Washington Hotline

Nancy Gravatt

ALA lobbies for amendment to ESEA that would approve federal funds for libraries

ALA conducted advocacy for school libraries, issuing an Action Call to ALA members to urge their Senators to support the bipartisan Reed-Cochran “library amendment” to the Every Child Achieves Act of 2015 (S. 1177), a bill to reauthorize the Elementary and Secondary Education Act (ESEA). The amendment, passed by the Senate by a rare vote of 98-0, expressly recognizes school libraries as authorized uses of ESEA funds and the importance of “effective school library programs.” The House’s related legislation lacks this language, so the second phase of ESEA-related grassroots advocacy urges ALA members to contact their Members of Congress to urge their support for including the Reed-Cochran amendment in the final bill.

ALA, ACRL, ARL, and COSLA file amicus brief in net neutrality case

Continuing joint advocacy begun in early 2014, ALA, ACRL, ARL, and COSLA argued in support of the Federal Communications Commission’s strong, enforceable rules to protect and preserve the open Internet with an amici filing on September 21 with the U.S. Court of Appeals for the District of Columbia Circuit. Oral arguments are scheduled for December 4, 2015, in the case of United States Telecom Association, et al., v. Federal Communications Commission and United States of America.

Open access legislation clears key Senate committee

After many years of effort by ALA members and the open access community, the Fair Access to Science and Technology Research Act of 2015 (FASTR) was approved unanimously in late July by voice vote of the Senate Committee on Homeland Security and Governmental Affairs. With the strong backing of Committee Chair Ron Johnson along with the Senate’s second-ranking Republican and the bill’s lead sponsor, John Cornyn (Texas), S. 779 is expected to come before the full Senate before year’s end. Most recently the bill received a score of zero from the Congressional Budget Office (CBO), meaning that the bill will not cost the government money to implement, if enacted. This significant ruling by CBO, it is hoped, will assist OGR in its ongoing efforts to secure additional support for FASTR from Members of Congress who have not yet taken a position on the bill.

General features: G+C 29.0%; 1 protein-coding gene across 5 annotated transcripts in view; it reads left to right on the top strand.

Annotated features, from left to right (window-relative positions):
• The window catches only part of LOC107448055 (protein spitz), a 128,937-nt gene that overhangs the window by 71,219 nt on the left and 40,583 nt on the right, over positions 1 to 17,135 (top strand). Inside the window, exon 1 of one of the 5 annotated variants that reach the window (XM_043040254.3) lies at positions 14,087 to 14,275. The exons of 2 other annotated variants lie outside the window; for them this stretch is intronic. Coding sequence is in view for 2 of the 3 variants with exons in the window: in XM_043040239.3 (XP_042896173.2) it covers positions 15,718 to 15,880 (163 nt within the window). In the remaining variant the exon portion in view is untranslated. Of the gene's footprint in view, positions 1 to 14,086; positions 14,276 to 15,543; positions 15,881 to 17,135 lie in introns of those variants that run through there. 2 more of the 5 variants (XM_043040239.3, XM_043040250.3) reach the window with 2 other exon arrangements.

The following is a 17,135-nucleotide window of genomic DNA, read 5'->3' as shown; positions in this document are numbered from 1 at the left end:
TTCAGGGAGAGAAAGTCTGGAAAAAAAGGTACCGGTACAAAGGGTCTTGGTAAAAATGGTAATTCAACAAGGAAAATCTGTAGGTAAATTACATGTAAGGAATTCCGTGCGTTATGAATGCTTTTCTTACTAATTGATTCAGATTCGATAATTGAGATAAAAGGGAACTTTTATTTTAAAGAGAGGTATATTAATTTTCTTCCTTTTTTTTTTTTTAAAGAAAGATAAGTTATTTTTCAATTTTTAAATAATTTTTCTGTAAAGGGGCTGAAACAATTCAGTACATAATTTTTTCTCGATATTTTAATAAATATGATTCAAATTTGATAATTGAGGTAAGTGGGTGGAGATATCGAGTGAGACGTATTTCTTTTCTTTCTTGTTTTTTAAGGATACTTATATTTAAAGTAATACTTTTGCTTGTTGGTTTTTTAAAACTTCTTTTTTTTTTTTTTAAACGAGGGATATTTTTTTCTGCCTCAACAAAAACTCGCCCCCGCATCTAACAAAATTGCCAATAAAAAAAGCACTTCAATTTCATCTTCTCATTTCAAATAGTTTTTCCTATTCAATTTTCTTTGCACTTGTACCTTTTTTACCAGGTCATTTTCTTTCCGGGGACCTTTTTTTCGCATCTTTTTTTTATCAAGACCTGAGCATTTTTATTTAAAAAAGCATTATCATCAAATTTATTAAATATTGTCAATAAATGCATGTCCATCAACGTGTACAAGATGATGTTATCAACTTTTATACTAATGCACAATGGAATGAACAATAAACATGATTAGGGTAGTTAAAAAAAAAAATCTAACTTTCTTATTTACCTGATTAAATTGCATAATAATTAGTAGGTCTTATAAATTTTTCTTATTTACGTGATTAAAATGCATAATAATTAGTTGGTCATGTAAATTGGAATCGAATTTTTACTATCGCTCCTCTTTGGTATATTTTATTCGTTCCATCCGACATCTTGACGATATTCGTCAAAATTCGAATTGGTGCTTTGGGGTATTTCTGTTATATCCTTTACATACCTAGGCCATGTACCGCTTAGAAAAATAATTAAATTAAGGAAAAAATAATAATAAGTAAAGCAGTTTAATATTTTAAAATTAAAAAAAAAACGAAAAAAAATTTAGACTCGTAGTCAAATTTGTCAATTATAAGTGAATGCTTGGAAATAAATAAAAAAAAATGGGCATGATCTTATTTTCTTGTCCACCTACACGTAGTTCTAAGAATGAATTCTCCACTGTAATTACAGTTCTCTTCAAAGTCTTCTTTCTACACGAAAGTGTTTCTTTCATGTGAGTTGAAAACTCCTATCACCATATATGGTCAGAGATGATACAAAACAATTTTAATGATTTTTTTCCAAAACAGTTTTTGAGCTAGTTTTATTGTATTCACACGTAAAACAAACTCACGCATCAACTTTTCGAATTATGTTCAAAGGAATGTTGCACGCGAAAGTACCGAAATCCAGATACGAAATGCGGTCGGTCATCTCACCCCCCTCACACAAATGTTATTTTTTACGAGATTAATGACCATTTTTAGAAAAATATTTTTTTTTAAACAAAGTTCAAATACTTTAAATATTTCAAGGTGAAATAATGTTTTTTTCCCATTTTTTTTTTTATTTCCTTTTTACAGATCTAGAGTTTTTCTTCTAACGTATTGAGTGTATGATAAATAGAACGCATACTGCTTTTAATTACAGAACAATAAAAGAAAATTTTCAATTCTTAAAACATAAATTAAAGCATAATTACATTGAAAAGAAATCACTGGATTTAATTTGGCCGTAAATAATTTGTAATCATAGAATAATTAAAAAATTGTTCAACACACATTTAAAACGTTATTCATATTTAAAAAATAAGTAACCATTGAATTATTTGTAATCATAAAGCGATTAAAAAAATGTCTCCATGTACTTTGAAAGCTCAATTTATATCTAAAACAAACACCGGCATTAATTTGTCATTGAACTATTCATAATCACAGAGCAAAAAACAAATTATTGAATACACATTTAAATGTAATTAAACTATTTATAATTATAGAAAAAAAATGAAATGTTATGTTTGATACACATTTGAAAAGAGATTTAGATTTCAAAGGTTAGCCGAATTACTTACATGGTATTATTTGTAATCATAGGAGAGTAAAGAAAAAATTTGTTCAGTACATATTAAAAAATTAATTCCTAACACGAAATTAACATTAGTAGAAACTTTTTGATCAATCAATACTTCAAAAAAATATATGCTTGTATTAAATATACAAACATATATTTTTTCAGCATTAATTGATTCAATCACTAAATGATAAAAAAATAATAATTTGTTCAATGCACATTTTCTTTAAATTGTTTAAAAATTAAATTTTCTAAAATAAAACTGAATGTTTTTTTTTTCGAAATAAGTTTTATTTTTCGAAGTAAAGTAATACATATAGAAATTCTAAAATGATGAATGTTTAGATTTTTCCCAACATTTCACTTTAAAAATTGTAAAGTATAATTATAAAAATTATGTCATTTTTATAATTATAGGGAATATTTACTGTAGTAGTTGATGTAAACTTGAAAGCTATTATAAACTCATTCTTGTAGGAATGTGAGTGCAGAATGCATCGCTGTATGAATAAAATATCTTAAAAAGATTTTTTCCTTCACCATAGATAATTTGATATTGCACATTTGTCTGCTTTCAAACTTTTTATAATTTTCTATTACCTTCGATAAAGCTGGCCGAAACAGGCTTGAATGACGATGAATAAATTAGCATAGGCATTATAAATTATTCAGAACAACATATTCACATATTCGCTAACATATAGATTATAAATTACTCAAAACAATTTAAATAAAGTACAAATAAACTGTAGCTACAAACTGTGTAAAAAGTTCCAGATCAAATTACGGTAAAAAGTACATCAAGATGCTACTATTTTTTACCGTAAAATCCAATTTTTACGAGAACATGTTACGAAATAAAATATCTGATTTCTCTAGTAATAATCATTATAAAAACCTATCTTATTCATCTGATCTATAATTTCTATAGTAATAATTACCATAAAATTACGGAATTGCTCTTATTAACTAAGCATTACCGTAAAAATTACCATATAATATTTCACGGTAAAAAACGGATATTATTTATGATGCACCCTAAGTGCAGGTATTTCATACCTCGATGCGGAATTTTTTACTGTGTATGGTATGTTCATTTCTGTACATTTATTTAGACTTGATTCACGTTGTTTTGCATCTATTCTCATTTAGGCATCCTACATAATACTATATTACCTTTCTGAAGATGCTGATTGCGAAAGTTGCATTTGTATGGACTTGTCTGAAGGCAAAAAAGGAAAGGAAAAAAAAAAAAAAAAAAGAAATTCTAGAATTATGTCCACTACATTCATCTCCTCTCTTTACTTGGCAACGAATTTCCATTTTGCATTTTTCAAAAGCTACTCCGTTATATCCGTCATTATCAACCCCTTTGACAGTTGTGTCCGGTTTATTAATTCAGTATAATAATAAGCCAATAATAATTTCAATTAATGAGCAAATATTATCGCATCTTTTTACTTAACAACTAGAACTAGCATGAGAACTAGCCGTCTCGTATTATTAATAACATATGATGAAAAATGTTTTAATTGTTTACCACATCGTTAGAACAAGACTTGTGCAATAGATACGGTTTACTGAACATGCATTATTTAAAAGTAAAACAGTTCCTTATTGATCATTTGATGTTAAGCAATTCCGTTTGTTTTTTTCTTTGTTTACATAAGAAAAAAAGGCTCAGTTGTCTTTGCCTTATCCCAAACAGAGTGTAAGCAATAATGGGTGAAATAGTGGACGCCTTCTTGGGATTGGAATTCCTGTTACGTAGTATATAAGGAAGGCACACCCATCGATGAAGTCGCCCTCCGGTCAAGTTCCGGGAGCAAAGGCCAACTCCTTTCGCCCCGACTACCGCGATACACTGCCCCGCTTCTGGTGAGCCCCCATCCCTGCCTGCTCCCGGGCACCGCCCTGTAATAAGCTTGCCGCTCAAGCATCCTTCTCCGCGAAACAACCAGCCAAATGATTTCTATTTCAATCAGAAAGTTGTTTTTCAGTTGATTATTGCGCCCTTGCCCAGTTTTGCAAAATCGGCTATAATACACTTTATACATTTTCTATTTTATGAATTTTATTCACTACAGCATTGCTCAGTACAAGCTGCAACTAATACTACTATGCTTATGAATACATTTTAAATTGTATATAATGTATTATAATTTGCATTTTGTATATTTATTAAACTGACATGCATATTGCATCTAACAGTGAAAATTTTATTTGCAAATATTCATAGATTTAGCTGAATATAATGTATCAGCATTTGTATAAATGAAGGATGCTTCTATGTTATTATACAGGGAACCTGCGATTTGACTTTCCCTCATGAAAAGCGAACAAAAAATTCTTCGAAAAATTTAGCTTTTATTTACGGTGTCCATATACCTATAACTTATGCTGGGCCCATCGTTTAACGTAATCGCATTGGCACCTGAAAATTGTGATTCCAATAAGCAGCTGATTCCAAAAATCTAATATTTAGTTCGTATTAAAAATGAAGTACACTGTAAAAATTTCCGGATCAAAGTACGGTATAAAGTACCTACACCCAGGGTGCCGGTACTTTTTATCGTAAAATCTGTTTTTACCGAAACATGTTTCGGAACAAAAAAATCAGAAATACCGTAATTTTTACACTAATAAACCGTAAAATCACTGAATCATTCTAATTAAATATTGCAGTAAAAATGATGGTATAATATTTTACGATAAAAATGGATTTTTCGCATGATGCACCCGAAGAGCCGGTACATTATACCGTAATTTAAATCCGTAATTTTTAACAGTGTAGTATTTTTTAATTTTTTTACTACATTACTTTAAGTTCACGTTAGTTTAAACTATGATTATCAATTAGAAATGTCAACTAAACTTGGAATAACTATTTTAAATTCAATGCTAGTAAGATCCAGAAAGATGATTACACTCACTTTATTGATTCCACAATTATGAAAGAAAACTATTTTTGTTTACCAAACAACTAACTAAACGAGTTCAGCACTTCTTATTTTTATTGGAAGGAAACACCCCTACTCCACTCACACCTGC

Extended collective licensing

The deadline for public comments on the U.S. Copyright Office’s proposed five-year pilot for an extended collective licensing (ECL) closed October 9, 2015. Under the Office’s proposal, a collecting society would be established to sell licenses to libraries for the use of full-text digital access to books. The collection of books available would be those created by libraries or other entities, such as HathiTrust. Currently, HathiTrust does not provide full-text access to its collection. If HathiTrust wanted to provide full-text access (they do not), then the collecting society could collect royalty fees for access so monies collected would be distributed to rights holders. The society would also sell licenses to orphan works whose rights holders cannot be located.

The Library Copyright Alliance (LCA) is opposed to the pilot because it is impractical and not good public policy. Asking Congress to draft a law to establish a five-year pilot to test ECL, is a nonstarter. LCA opposes paying license fees for uses of digital content that may be fair use and is opposed to a collecting society accepting funds for the use of orphan works that are unlikely to go to appropriate rights holders. Comments on the proposal from LCA and others can be found at http://copyright.gov/policy/massdigitization/.

Copyright 2015© American Library Association

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